The all-new Chevrolet Camaro arrived four years ago, re-introducing the famous muscle car that Chevy had discontinued in 2002.Now, for 2014, Chevrolet has updated the Camaro – which comes in coupe and convertible models – and has brought back a Z/28 coupe version, intended for those who want a superb track-capable vehicle.Available early next spring, it will come with a 7.0-liter V-8 with about 500 horsepower, connected only to a six-speed manual transmission; no automatic will be offered. And, as racers usually leave their windows open, air conditioning will be optional.As for the rest of the line, the 2014 Camaro features a revised exterior that “integrates high-performance aerodynamics for more efficient cooling and stability at high speeds,” Chevrolet says.Last year, Chevy added the ultra-high-performance ZL1 coupe and convertible, with a supercharged 6.2-liter V-8 engine rated at 580 horsepower and 556 foot-pounds of torque. For 2014, the base Camaro now gets 323 horsepower from its V-6 engine, up from 312. There also is a V-8 powered SS (SuperSport) model, with either 400 horsepower (with automatic transmission) or 426 horsepower (with manual), unchanged from 2013.Besides the ZL1 and Z/28, five trim levels are available – base LS, 1LT, 2LT, 1SS and 2SS, all in either coupe or convertible form.Prices for 2014 range from about $23,400-$59,600; the high-end price is the ZL1. Prices for the Z/28 have not been announced yet.I haven’t been given the opportunity to drive the Z/28 yet, but I have tested the ZL1 both on the road and the track.The coolest thing about the ZL1 is that it comes out of the box ready for use as a daily driver or a fun toy at the track – no modifications or options are required to get it ready for the track.Even the warranty remains in effect while the 580-horsepower ZL1 is on the track, as long as it’s not entered into a sanctioned race of some sort – then you would be on your own.This is the best-performing stock Camaro ever, with zero-60 mph times of 4.0 seconds with the standard six-speed Tremec manual gearbox, or just 3.9 seconds with the optional six-speed automatic.Top speed with the automatic is 184 mpg, and 180 mph with the manual. The car can cover a quarter-mile in 12 seconds with the automatic, or 12.1 with the manual, and achieve 119 mph in that time.The automatic transmission costs an additional $1,185. Other options are 20-inch bright-aluminum wheels ($470), a power sunroof ($900), an exterior striping package ($470), an exposed-weave carbon-fiber hood insert ($600); and a suede interior trim package ($500), which includes suede microfiber accents on the steering wheel, shift knob and shift boot.There also is a federal gas-guzzler tax of $1,300 on the car.At 580, the ZL1 has more horsepower than the $196,800 Audi R8 GT (560 horsepower), the $122,800 Maserati GranTurismo (405), and the $185,750 Mercedes-Benz SLS AMG (565), which GM suggests are competing vehicles.The all-aluminum, small-block engine is a variation of the 638-horsepower LS9 V-8 that powers the 2013 Corvette ZR1, which has 604 foot-pounds of torque. That car costs $112,578, goes from zero-60 mph in 3.4 seconds, and has a top speed of 205 mph. It doesn’t have a back seat, though, as the Camaro does.The Camaro ZL1’s interior has leather seats with suede microfiber inserts. The heated front bucket seats are power-adjustable. Other standard features include a nine-speaker Boston Acoustics audio system; USB and Bluetooth connectivity; and rear-park assist with a rearview camera display that shows up in the rearview mirror.The engine is essentially the same as the one GM uses in the three Cadillac CTS-V models (sedan, coupe and wagon), but changes have been made to give it more horsepower, including revised intakes and better cooling. The CTS-V is rated at 556 horsepower and 556 foot-pounds of torque.There are standard chassis and traction features designed to make the ZL1 suitable for the track or drag strip, but GM also is touting it as a good daily driver. That is, if you don’t mind the poor fuel economy. EPA ratings are 12 mpg city/18 highway with the six-speed automatic transmission, and 14/19 with the six-speed manual.It has an engine oil cooler identical to the one on the ZR1; a rear-differential cooler, which pumps transmission fluid to a heat exchanger; and a high-performance fuel system with multiple pickups in the tank to ensure a steady flow of gasoline to the engine even during high-speed cornering.Special ducts direct airflow to the brakes to help keep them cool during performance driving.Handling is greatly enhanced by GM’s third-generation Magnetic Ride Control, which can adjust suspension damping 1,000 times a second. Three settings are provided: Tour, Sport, and Track.There is a new electric power-steering system, which adds two or three horsepower; a dual-mode exhaust system with four outlets, borrowed from the Corvette; and heavy-duty disc brakes (developed with help from Brembo) that have 14.6-inch, two-piece front rotors with six-piston calipers, and 14.4-inch rear rotors with four-piston calipers.The 20-inch wheels are lighter than the ones on the Camaro SS model, and they come with Goodyear Eagle F1 Supercar tires developed just for the ZL1.Other interior features include a special steering wheel that is flat at the bottom; alloy pedals; a head-up display that projects the speed and other information onto the bottom of the windshield; and a “four-pack” of gauges.There is seating for up to four people, although legroom in the rear is limited.All of the regular Camaro exterior colors are available for the ZL1, but the only interior color is black.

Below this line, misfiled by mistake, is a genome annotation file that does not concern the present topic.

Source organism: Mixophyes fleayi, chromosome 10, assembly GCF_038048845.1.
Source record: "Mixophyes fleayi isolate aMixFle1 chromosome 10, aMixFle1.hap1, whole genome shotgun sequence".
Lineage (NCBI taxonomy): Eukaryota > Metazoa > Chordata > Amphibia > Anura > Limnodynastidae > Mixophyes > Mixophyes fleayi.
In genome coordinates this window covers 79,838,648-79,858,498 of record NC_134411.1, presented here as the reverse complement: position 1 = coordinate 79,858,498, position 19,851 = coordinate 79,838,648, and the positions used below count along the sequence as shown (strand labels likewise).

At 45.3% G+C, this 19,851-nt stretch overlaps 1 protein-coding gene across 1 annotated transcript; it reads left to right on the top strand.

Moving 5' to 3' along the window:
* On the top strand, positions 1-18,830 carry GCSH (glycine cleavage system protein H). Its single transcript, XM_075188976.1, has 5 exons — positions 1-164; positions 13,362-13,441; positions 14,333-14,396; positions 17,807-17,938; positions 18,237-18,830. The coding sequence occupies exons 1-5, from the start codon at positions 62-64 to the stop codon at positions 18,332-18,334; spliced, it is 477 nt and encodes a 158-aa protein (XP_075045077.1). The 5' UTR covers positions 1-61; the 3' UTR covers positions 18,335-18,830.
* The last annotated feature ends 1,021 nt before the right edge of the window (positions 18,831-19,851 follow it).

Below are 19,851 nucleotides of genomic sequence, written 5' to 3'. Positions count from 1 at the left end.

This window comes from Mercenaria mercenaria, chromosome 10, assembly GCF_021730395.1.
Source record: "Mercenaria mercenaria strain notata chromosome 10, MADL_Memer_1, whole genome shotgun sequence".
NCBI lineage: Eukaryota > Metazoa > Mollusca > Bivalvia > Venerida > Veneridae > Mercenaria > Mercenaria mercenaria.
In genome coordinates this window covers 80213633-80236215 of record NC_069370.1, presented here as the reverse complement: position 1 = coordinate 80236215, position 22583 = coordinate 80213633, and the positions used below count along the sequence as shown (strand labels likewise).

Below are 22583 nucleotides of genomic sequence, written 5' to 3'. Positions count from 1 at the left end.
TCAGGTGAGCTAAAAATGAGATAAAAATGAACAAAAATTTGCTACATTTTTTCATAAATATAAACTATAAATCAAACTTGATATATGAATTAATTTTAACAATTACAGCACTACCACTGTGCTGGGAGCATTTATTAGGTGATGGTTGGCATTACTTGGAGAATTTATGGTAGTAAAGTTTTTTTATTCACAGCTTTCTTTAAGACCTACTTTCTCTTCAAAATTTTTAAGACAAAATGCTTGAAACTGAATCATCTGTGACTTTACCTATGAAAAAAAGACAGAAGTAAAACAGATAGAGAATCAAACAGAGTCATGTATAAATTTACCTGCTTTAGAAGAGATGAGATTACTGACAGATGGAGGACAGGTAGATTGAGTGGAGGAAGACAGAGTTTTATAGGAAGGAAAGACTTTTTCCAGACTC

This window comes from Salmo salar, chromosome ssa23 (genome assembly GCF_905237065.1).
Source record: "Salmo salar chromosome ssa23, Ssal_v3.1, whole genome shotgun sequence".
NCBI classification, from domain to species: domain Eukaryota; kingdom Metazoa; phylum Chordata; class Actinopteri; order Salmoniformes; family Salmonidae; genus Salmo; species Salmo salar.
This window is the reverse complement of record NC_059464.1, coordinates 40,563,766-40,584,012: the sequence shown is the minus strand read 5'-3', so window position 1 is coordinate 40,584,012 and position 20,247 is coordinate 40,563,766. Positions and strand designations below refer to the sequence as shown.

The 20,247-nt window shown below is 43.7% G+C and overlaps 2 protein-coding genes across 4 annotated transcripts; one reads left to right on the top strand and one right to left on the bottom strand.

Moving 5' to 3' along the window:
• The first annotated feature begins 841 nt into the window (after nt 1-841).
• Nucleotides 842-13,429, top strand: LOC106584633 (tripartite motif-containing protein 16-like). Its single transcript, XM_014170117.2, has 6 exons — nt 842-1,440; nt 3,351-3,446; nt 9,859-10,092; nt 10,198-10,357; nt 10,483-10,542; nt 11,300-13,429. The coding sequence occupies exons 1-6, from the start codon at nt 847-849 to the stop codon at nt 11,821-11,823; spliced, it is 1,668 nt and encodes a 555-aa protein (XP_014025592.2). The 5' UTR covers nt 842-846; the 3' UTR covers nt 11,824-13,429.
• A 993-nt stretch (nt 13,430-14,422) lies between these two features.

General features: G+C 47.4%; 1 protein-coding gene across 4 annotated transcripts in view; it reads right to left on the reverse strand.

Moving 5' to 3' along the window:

The automotive columns of G. Chambers Williams III have appeared regularly in the Star-Telegram since 2000. Contact him at firstname.lastname@example.org.